The lighthouse at Bovbjerg was erected in 1877. The tower is 26 metres tall and since it is located on Bovbjerg cliff, about 40 metres above sea level, it has a flame height of 62 metres. In good visibility, it can be seen almost 30 kilometres away. Bovbjerg Lighthouse was painted red, so that mariners would not confuse it with the white church towers in Ferring and Trans, which also served as beacons.
The lighthouse is still in operation and has a light frequency of 2 flashes every 15 seconds, but no lighthouse personnel are employed as it is controlled from Fornæs Lighthouse at Grenaa. Today, Bovbjerg Lighthouse is an arts centre, where volunteers invest their time.
C. F. Grove
Bovbjerg Lighthouse was designed by C.F. Grove, who was a lighthouse engineer with the Danish Lighthouse Authorities. In fact, it was down to him that lighthouses were built on the west coast. In 1853, a state commission was appointed to draw up a report on improving the Lighthouse Service in Denmark. The Commission consisted of a vice admiral, two senior grade commanders and lighthouse engineer Grove. After a year's work, the Commission concluded that it was not necessary to build large lighthouses in many places in Denmark, but in inland waters, they should be so close together that ships always had at least one lighthouse in sight. As for the west coast, it would be better if it remained dark, prompting ships to steer well clear of this "Iron Coast". Grove, however, did not agree, and fortunately received backing from the Ministry of the Navy. When he became head of the Lighthouse Service, the construction of lighthouses on the west coast, including Bovbjerg Lighthouse, began in earnest. Under Grove’s management, 24 new lighthouses were erected and 8 new stations were created.
In addition, Grove was also the driving force of a commission tasked with finding out how to safeguard the west coast from degradation; he invented the special breakwaters that have been built on the west coast since 1875.
The lighthouse and shipwrecks
Although lighthouses were erected along Jutland’s "Iron Coast", many ships were still stranded there. It was one of the lighthouse keeper's duties to report the circumstances of shipwrecks and their causes – the lighthouses were intended to prevent wrecks, so the Lighthouse Authorities were interested in information when things went wrong.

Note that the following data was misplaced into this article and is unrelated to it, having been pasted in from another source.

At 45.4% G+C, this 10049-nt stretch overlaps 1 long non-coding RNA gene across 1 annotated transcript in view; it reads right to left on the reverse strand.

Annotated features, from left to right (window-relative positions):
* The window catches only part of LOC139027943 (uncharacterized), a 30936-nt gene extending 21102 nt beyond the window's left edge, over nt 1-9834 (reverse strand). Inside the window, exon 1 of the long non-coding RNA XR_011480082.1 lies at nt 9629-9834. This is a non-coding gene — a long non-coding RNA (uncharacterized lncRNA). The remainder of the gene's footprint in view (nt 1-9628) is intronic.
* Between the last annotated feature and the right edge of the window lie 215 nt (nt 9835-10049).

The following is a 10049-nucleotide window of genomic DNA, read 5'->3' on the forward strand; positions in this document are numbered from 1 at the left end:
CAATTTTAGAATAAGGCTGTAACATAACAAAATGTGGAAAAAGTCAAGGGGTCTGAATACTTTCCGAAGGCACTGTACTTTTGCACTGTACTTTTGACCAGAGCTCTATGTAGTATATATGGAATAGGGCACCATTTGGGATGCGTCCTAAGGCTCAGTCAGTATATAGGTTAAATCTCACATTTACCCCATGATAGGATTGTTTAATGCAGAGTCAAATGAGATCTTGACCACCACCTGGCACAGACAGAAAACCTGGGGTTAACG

The first lighthouse keeper at Bovbjerg Lighthouse was Christian Heering. He had applied to become the lighthouse keeper at Bovbjerg Lighthouse, even before it was constructed. He and his little family moved there on December 9, 1877, and the lighthouse was first lit on December 30!
The picture is from the Illustrated Journal, 1878, with the description "The new lighthouse at Bovbjærg"
The lighthouse keeper as a rescuer
On Sunday October 16, 1881, the vessel "Mathilde" of Holbaek stranded at Ferring. The rocket apparatus from Ferring was on the scene and the crew shot out a line, but there were problems on board. In the end, the crew had to jump into the water and swim ashore. However, there were still two young boys on the ship. In his report to the lighthouse authorities, Heering wrote "We managed to get them ashore" – but he did not say how, or who had done it, even though it was actually him! "Mathilde’s" captain did, however. In his report, he reveals that the two boys would have perished, "...had Lighthouse Keeper Heering from Bovbjerg Lighthouse not thrown himself into the surf, where, by a retreating wave, he was pulled towards the wreck, managing to get hold of one of the boys and bring him ashore. Immediately thereafter, he did the same with the other, a French boy, and this double rescue was indeed at the last moment, as both boys were, when they came ashore, almost unconscious from exhaustion and would not have been able to stay by the ship any longer. It was a bold and courageous action [...] Herr Heering repeatedly put his own life in danger by, in the dark night and terrible surf, swimming out to the wreck to rescue two human lives that without him would likely have been lost."
For his deed, Heering received a medal for the Rescue of the Drowned. But he also fell out with rescue manager Anton Andersen, who believed that the responsibility came under the Rescue Brigade, and that Heering had therefore interfered in matters that did not concern him.